Our inner mean girl (aka the vile bitch that lives upstairs)

Caveat: if you’re a guy reading this, simply imagine your inner mean guy or the vile arse that lives upstairs.

Who’s your worst enemy?

Likely it’s you.  Yep.  You.

How many times has the voice in your head grumbled:

  • how could you possibly have something to teach anybody?
  • no one will be interested to what you have to say
  • everyone is smarter than you
  • (fill in the blank with some other negative, self-deprecating comments)________________________

The voice in your head is what Amy Ahler calls our inner mean girl.  She’s also what Christine Comaford, in her book Rules for Renegades, colourfully calls the vile bitch that lives upstairs.  Whether you call her your mean girl or your vile bitch, we all have one.  It’s the voice that undercuts our success, that holds us back for fear of failure, that expects every opportunity to turn sour.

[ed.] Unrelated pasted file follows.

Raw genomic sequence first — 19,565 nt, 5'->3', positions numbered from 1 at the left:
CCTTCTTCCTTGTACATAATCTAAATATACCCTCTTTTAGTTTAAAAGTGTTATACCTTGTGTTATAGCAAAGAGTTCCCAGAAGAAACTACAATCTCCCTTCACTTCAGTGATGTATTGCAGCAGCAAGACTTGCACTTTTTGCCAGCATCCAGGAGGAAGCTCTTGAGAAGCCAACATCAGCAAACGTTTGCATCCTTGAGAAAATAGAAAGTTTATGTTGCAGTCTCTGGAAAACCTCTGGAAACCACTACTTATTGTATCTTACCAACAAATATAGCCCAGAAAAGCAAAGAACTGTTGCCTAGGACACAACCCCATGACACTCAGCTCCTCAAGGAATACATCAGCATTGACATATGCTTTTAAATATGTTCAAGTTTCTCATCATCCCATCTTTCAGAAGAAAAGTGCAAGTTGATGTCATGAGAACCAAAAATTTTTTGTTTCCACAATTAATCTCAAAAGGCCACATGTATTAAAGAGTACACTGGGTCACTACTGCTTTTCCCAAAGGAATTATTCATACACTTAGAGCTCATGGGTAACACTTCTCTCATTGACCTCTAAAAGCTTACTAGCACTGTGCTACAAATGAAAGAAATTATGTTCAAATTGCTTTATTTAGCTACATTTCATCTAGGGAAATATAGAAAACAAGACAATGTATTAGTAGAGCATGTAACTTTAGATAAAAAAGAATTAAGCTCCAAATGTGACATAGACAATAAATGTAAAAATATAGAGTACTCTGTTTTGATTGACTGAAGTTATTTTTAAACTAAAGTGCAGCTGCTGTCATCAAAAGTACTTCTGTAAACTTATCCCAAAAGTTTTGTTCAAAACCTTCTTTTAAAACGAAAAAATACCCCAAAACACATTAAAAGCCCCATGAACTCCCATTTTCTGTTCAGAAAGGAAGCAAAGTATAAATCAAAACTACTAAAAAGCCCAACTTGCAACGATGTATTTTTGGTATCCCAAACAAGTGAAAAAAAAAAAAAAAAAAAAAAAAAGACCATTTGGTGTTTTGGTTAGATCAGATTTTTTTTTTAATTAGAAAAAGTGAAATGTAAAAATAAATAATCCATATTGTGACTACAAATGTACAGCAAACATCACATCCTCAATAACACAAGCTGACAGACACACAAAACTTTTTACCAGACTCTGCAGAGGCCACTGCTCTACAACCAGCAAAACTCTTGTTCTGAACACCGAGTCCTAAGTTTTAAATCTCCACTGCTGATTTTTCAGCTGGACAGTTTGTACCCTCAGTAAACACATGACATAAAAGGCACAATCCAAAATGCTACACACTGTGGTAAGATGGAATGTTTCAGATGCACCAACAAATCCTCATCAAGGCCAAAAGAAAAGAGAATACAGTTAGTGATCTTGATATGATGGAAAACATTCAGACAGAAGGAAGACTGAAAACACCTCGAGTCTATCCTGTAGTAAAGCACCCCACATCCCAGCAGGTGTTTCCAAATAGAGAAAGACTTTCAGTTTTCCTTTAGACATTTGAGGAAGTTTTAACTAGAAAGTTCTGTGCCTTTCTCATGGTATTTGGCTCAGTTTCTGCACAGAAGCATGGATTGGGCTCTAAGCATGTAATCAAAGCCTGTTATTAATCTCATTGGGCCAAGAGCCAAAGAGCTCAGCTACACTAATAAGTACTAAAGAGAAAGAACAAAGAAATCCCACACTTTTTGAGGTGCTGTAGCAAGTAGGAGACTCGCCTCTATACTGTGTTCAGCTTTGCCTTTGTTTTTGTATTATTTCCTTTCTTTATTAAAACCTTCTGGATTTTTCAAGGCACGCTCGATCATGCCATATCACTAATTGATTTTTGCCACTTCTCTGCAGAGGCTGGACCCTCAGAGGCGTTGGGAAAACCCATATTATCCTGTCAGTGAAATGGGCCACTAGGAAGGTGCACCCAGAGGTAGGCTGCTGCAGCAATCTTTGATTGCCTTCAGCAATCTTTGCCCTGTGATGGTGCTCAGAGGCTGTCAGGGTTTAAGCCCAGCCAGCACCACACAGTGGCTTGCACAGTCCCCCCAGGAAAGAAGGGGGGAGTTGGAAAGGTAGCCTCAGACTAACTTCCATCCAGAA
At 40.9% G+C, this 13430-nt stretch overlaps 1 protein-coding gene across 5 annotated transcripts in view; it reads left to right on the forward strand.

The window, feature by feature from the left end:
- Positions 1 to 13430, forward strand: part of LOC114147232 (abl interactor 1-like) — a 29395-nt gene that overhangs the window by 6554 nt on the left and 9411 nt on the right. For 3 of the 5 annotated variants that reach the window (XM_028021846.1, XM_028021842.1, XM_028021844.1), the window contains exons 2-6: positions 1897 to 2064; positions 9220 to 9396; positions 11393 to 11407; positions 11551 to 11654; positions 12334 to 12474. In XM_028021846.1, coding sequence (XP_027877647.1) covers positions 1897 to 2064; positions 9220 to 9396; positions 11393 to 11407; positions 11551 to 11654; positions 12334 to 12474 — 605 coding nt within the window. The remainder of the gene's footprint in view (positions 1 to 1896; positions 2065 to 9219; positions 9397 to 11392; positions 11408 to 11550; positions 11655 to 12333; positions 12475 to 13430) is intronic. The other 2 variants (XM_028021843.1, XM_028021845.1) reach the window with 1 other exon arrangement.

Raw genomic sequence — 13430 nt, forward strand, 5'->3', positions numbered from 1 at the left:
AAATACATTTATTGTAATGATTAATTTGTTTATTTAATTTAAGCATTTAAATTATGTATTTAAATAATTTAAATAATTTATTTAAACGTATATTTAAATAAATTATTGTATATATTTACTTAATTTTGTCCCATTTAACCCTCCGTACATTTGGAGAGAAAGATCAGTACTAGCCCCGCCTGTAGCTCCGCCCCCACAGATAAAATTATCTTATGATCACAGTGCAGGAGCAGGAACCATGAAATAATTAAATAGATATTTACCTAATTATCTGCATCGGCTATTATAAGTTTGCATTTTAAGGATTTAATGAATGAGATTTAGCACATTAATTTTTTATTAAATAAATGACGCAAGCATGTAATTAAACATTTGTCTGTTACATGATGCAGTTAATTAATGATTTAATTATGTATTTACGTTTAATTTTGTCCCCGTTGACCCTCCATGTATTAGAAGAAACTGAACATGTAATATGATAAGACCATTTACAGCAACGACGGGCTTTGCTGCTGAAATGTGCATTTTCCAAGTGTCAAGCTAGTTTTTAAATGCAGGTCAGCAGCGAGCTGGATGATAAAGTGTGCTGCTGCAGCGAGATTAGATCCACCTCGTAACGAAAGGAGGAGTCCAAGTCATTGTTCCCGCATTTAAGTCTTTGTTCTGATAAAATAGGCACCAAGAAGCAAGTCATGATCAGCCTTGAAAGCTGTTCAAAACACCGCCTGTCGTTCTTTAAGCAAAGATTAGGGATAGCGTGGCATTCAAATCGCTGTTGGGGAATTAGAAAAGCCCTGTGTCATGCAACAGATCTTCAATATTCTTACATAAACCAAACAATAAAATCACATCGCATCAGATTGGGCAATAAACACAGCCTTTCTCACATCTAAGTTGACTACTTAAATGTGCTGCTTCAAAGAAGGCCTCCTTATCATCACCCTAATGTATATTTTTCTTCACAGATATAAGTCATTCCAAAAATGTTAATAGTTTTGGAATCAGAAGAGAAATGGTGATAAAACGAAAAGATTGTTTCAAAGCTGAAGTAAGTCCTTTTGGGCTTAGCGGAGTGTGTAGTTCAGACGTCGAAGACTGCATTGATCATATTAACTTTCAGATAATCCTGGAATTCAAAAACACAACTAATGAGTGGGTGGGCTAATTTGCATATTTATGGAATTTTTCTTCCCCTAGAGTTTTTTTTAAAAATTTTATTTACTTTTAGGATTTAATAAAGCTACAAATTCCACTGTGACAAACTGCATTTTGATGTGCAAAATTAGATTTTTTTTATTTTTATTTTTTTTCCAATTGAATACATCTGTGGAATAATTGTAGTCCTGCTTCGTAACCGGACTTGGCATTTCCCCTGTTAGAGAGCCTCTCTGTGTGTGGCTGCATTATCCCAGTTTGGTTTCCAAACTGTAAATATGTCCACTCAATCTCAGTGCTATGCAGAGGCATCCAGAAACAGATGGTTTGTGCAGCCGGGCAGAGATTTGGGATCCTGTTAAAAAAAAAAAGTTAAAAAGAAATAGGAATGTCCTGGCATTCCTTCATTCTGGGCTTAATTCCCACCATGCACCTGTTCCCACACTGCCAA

It’s the voice that ‘awfulizes‘.

Make one tiny mistake and it swoops in predicting dire calamities at every turn.  You’re going to end up on the streets naked because no one will pay you for your work, you won’t be able to even afford clothes, you will be featured in a 5 page spread in Time Magazine …. as the world’s biggest looser and you’ll die alone and heartbroken.

That my friend is ‘awfulizing’ and its author is your inner mean girl.

Don’t get me wrong, there is an inner voice that is helpful and wise.  The difference is that voice comes from a place of wanting to help, wanting us to succeed rather than reveling in falling flat on our faces.

Amy Ahler encourages folks to draw their inner mean girl.  Get really specific and get to know her.  Find out what makes her tick.  And I’ll add, to find out when it’s your inner mean girl (or vile bitch) talking and when it’s your sage voice of wisdom.

As trainers we need to brush off this invited guest.  Interrupt the negative self talk.  When I hear my own negative self talk I literally imagine brushing this interloper off of my shoulder, interrupting any nastiness she’s trying to whisper in my ear.  I feel lighter when she’s gone and better able to focus.

We’ve got enough to worry about as learning and development specialists.  The last thing we need is to let ourselves listen to nasty put-downs masquerading as sweet nothings.

Go on.  Brush her off.  I’ll hand you the broom.


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